Kentucky law generally favors creditors over debtors. In 2013, the National Consumer Law Center gave Kentucky one of only four "F's" when it graded states on their exemption laws that protect income and possessions from debt collectors. Despite that, there are a few ways to challenge a wage garnishment.
Most creditors, except the government, must file a lawsuit and win a judgment against you before they can garnish your wages. When a creditor sues you in court, you must be served with a summons and a complaint, either by registered return-receipt mail or in person by a sheriff's deputy. If you don't remember being served, you can challenge the garnishment. Go to the county clerk where the garnishment was filed and request a copy of your case file to review the summons and complaint paperwork. The documentation must prove you were served the paperwork.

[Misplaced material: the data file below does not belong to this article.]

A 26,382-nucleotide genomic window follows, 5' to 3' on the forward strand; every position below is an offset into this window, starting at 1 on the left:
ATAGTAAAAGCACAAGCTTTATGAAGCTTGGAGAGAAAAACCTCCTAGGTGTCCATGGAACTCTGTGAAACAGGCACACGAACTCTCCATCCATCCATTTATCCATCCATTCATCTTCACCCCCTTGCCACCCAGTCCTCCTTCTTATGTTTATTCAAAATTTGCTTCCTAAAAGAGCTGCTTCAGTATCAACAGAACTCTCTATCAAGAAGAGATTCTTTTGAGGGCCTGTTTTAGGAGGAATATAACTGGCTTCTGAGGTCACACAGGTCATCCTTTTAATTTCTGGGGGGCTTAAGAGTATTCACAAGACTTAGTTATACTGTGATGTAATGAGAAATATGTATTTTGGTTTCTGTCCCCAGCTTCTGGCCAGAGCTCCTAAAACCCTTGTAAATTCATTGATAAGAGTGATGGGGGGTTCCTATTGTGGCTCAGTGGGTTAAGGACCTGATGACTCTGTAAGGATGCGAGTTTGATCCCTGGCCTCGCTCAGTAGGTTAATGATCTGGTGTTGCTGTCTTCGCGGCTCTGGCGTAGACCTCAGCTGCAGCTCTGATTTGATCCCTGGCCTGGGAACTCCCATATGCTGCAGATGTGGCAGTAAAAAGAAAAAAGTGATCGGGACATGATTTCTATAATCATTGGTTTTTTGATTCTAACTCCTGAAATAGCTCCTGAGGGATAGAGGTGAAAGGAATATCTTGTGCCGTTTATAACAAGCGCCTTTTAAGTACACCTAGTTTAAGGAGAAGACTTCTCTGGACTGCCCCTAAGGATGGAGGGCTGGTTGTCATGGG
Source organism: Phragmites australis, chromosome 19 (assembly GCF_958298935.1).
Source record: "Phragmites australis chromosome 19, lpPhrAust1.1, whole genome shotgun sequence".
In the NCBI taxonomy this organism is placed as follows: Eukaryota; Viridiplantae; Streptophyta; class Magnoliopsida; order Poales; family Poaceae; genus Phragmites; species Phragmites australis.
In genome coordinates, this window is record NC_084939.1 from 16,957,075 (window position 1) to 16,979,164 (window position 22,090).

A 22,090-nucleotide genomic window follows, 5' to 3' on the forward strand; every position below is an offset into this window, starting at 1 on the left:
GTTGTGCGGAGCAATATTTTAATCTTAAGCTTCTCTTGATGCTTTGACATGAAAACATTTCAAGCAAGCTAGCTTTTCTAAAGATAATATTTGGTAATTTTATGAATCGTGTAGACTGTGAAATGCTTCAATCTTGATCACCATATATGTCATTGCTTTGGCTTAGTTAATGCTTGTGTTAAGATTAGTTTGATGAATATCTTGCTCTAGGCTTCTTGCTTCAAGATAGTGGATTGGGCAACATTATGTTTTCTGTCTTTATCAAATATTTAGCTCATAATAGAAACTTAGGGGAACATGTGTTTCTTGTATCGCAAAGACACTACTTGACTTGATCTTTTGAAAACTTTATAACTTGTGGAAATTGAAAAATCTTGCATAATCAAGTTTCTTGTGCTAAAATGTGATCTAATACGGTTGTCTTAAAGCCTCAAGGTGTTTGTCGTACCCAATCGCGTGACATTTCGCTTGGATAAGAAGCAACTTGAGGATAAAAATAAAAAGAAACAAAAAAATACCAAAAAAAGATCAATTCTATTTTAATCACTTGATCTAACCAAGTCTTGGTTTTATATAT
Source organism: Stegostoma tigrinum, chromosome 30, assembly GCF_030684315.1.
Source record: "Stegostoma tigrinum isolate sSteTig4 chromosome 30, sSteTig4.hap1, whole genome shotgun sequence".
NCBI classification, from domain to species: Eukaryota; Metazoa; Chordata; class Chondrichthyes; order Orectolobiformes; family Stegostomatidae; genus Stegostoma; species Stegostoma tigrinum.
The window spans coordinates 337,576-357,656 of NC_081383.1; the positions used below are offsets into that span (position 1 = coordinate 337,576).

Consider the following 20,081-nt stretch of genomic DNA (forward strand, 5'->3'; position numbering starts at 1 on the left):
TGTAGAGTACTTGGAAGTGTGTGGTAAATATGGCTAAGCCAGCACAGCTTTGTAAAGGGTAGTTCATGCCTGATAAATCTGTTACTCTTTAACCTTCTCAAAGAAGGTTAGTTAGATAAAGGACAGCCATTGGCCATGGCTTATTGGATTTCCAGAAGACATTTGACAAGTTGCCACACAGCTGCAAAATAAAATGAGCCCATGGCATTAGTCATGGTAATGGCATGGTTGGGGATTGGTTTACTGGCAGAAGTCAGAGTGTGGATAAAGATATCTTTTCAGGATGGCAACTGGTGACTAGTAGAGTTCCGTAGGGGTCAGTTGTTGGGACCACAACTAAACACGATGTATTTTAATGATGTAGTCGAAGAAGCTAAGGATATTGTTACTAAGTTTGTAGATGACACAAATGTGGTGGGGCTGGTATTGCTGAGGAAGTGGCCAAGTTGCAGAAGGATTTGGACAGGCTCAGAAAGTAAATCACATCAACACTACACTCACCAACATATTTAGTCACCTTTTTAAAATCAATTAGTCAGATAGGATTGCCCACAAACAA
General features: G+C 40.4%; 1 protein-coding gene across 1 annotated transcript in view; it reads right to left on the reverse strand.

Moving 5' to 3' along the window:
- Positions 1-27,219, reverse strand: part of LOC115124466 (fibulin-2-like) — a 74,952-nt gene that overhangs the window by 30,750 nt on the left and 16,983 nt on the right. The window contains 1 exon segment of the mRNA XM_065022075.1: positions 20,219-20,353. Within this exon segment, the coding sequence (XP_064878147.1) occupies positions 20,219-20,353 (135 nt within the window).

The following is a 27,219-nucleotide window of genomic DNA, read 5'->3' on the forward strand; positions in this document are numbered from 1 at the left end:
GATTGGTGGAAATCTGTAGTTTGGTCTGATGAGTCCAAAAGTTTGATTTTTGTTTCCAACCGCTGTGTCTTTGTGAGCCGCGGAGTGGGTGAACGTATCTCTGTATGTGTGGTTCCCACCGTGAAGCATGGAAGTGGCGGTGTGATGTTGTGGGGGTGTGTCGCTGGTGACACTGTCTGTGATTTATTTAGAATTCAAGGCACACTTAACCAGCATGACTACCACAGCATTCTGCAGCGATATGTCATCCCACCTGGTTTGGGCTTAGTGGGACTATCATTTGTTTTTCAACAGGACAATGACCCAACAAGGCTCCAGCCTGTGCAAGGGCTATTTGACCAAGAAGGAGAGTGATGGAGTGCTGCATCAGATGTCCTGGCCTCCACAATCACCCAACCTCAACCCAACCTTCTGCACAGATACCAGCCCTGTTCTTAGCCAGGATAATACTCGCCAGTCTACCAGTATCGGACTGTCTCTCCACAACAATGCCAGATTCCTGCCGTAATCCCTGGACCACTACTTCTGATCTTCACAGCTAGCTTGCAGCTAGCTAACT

You might be able to challenge a garnishment based on the type or amount of income you have. Some types of income are off-limits to creditors, including most benefits for pensions, veteran's and Social Security income. When you exclude this type of income, your weekly take-home pay must be more than 30 times the minimum wage for a creditor to garnish your wages. For example, in 2015, your garnishable take-home pay had to be more than $217.50 per week ($7.25 per hour times 30).
If your net pay is more than 30 times the minimum wage, a creditor can only garnish the excess up to a maximum of one-quarter of your take-home pay. For example, if you take home $250 per week, the maximum is $250 minus $217.50, or $37.50 per week. If it's $300, the most a garnishment can claim is one-quarter, or $75 per week. If you have two creditors trying to garnish your wages, and the first creditor takes 25 percent, the second can't take anything until you've paid the first.
Filing a Challenge
You can challenge a wage garnishment if you file an Affidavit to Challenge Garnishment with the Circuit Court Clerk in the county in which you live. After you file, any garnishment will temporarily stop until you have a hearing in front of a judge. Bring all relevant documentation you need to support your challenge to the hearing, such as earnings statements or proof of your signature or address if you weren't served the proper documents.
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